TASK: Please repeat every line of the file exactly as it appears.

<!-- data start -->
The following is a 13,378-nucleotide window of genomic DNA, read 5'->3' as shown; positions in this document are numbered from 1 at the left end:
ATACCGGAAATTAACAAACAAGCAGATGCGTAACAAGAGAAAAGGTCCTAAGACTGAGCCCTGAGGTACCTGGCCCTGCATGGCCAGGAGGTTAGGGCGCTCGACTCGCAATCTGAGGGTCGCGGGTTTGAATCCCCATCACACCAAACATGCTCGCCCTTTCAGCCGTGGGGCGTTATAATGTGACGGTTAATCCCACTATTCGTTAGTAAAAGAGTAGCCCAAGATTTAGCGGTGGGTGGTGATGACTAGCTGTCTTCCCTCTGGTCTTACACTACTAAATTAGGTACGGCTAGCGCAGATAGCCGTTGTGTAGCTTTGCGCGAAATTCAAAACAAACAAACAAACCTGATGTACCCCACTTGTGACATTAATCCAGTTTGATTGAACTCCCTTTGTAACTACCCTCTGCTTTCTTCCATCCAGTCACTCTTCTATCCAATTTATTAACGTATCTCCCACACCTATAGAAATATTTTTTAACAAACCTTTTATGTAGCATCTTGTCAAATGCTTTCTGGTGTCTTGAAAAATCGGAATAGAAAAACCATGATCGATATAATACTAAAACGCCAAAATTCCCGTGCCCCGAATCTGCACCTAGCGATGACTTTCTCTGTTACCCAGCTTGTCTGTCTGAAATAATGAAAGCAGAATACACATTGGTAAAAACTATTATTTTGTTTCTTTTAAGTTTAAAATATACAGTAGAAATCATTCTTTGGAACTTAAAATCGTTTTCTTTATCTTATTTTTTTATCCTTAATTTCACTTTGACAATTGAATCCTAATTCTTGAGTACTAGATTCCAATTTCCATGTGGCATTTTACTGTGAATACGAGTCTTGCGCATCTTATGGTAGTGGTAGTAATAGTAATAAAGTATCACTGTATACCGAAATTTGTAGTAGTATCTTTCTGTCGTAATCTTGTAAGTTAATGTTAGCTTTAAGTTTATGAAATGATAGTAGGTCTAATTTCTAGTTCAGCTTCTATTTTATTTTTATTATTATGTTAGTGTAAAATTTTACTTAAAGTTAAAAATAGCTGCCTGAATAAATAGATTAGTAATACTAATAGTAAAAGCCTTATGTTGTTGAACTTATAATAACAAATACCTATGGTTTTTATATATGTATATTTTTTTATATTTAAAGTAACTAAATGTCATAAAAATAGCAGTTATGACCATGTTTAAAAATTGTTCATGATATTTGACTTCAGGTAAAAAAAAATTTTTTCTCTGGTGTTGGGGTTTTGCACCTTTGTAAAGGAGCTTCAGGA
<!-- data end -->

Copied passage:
The following is a 13,378-nucleotide window of genomic DNA, read 5'->3' as shown; positions in this document are numbered from 1 at the left end:
ATACCGGAAATTAACAAACAAGCAGATGCGTAACAAGAGAAAAGGTCCTAAGACTGAGCCCTGAGGTACCTGGCCCTGCATGGCCAGGAGGTTAGGGCGCTCGACTCGCAATCTGAGGGTCGCGGGTTTGAATCCCCATCACACCAAACATGCTCGCCCTTTCAGCCGTGGGGCGTTATAATGTGACGGTTAATCCCACTATTCGTTAGTAAAAGAGTAGCCCAAGATTTAGCGGTGGGTGGTGATGACTAGCTGTCTTCCCTCTGGTCTTACACTACTAAATTAGGTACGGCTAGCGCAGATAGCCGTTGTGTAGCTTTGCGCGAAATTCAAAACAAACAAACAAACCTGATGTACCCCACTTGTGACATTAATCCAGTTTGATTGAACTCCCTTTGTAACTACCCTCTGCTTTCTTCCATCCAGTCACTCTTCTATCCAATTTATTAACGTATCTCCCACACCTATAGAAATATTTTTTAACAAACCTTTTATGTAGCATCTTGTCAAATGCTTTCTGGTGTCTTGAAAAATCGGAATAGAAAAACCATGATCGATATAATACTAAAACGCCAAAATTCCCGTGCCCCGAATCTGCACCTAGCGATGACTTTCTCTGTTACCCAGCTTGTCTGTCTGAAATAATGAAAGCAGAATACACATTGGTAAAAACTATTATTTTGTTTCTTTTAAGTTTAAAATATACAGTAGAAATCATTCTTTGGAACTTAAAATCGTTTTCTTTATCTTATTTTTTTATCCTTAATTTCACTTTGACAATTGAATCCTAATTCTTGAGTACTAGATTCCAATTTCCATGTGGCATTTTACTGTGAATACGAGTCTTGCGCATCTTATGGTAGTGGTAGTAATAGTAATAAAGTATCACTGTATACCGAAATTTGTAGTAGTATCTTTCTGTCGTAATCTTGTAAGTTAATGTTAGCTTTAAGTTTATGAAATGATAGTAGGTCTAATTTCTAGTTCAGCTTCTATTTTATTTTTATTATTATGTTAGTGTAAAATTTTACTTAAAGTTAAAAATAGCTGCCTGAATAAATAGATTAGTAATACTAATAGTAAAAGCCTTATGTTGTTGAACTTATAATAACAAATACCTATGGTTTTTATATATGTATATTTTTTTATATTTAAAGTAACTAAATGTCATAAAAATAGCAGTTATGACCATGTTTAAAAATTGTTCATGATATTTGACTTCAGGTAAAAAAAAATTTTTTCTCTGGTGTTGGGGTTTTGCACCTTTGTAAAGGAGCTTCAGGA